The move comes two months after a National Labor Relations Board ruling that athletes at Northwestern University are school employees and therefore are entitled to form a union.
The moves come as part of the network's effort to close this year's more than $6 million budget gap. Tell Me More host Michel Martin will remain with NPR.
Renee Montagne reports on a tiny hand-held device that you wave over your food and find out the chemical components and calories.
The American auto company has faced intense criticism over its failure to recall more than 2 million vehicles with ignition switch problems linked to at least a dozen deaths.
Where middle-class workers feel richest and poorest — and where the cost of living takes the biggest bite.
The request is similar to the one made by Starbucks back in September and comes after a the group Moms Demand Action For Gun Sense in America launched a national campaign.
The Justice Department filed charges Monday against five members of the Chinese military. U.S. officials said the five are accused of hacking six American companies to gain trade secrets.
Citing U.S. surveillance and wiretapping operations, China says the U.S. has double standards on cybersecurity. The angry response came a day after the U.S. accused 5 Chinese officials of hacking.
Debtors' prisons were outlawed in the United States back before the Civil War. But an NPR state-by-state survey found that people still get sent to jail for unpaid court fines and fees.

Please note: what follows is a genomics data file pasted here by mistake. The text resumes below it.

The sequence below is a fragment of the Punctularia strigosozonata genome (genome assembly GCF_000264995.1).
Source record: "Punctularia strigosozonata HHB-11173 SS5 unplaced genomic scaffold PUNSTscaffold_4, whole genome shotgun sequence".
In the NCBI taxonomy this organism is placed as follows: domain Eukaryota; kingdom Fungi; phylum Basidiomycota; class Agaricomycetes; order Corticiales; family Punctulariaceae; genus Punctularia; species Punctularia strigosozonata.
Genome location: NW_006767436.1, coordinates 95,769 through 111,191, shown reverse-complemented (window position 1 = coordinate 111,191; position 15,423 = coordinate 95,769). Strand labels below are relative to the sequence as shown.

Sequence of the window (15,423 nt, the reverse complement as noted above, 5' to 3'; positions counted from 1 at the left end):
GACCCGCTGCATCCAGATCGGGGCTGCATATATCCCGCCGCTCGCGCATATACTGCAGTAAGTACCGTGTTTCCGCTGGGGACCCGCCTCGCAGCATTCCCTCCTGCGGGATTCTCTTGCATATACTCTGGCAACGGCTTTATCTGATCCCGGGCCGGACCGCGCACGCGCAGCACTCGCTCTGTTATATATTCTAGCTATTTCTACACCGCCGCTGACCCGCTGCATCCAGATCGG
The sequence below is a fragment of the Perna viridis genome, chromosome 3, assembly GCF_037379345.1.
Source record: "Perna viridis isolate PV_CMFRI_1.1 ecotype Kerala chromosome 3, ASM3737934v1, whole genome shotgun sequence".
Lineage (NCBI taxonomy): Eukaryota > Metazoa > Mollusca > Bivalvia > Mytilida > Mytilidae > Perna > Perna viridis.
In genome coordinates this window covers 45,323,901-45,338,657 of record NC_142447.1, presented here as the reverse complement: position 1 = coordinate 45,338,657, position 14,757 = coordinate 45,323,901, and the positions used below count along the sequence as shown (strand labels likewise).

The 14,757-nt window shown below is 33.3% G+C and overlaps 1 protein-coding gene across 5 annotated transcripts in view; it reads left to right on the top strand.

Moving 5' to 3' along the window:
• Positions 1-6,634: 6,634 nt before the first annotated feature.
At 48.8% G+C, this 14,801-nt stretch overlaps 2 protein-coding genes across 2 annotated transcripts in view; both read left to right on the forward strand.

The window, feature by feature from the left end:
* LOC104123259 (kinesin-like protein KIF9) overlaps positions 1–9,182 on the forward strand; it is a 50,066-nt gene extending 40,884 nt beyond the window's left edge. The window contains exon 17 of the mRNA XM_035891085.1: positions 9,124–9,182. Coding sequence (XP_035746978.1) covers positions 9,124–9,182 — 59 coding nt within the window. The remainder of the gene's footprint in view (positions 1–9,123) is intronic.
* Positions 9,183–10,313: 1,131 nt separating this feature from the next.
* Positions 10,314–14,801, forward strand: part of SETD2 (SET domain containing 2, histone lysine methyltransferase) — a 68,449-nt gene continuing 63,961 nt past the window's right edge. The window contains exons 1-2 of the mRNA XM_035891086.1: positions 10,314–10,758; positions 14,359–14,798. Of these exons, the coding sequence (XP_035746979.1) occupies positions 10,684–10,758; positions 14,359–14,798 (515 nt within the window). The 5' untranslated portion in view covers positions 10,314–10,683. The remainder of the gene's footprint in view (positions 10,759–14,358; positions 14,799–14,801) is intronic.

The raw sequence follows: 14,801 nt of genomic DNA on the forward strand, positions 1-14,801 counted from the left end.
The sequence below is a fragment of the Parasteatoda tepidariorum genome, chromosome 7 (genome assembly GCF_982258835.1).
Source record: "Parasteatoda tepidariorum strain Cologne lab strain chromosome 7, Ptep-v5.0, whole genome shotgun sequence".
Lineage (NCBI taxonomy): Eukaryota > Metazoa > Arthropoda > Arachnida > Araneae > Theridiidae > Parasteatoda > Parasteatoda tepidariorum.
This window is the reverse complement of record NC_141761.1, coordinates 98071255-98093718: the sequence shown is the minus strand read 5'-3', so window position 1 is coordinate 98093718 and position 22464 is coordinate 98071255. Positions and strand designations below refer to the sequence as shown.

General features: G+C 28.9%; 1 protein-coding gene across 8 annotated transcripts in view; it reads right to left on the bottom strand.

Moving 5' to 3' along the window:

The competition, called the Arch Grants, gives $50,000 to 20 young businesses. In exchange for the money, the winners will have to move their businesses to St. Louis.
Authorities have charged developers and users of RAT, a software program that makes spying on an individual's computer easy. Users can capture passwords and spy on people through laptop cameras.
The biggest U.S. banks are still foreclosing on homeowners who qualify for new loans, according to a coalition of non-profits. That's despite settlements aimed at preventing unnecessary foreclosures.
The Swiss bank has agreed to pay $2.5 billion in penalties to U.S. authorities for helping Americans use tax havens to hide from the IRS.
AT&T's $49 billion acquisition of DirecTV now faces regulatory scrutiny. Meanwhile, a deal merging Comcast and Time Warner Cable is also in the works. Consumer advocates worry about consolidation, but many observers think the deals could hold down costs for the merged companies.
Credit Suisse will plead guilty to criminal charges and pay over $2 billion in fines in connection to allegations of tax evasion. But the CEO and chairman are reportedly expected to keep their jobs.
Jill Abramson's firing as editor of The New York Times has prompted conversation about biases that affect women in positions of authority. Two prominent fields of research explore this question.
Thanks to a big spring crop in Veracruz and police crackdowns on drug cartels, high prices for Mexican limes are falling earthward, just in time for summer cocktails. Mexican farmers are celebrating.
A new documentary argues that the food industry and government policies have pushed too much sugar on children and caused the childhood obesity epidemic. But the industry says society is to blame.
Fewer young adults are buying homes today compared with a decade ago. The National Housing Conference's Lisa Sturtevant and NPR's Marilyn Geewax explain worries that it could harm the housing market.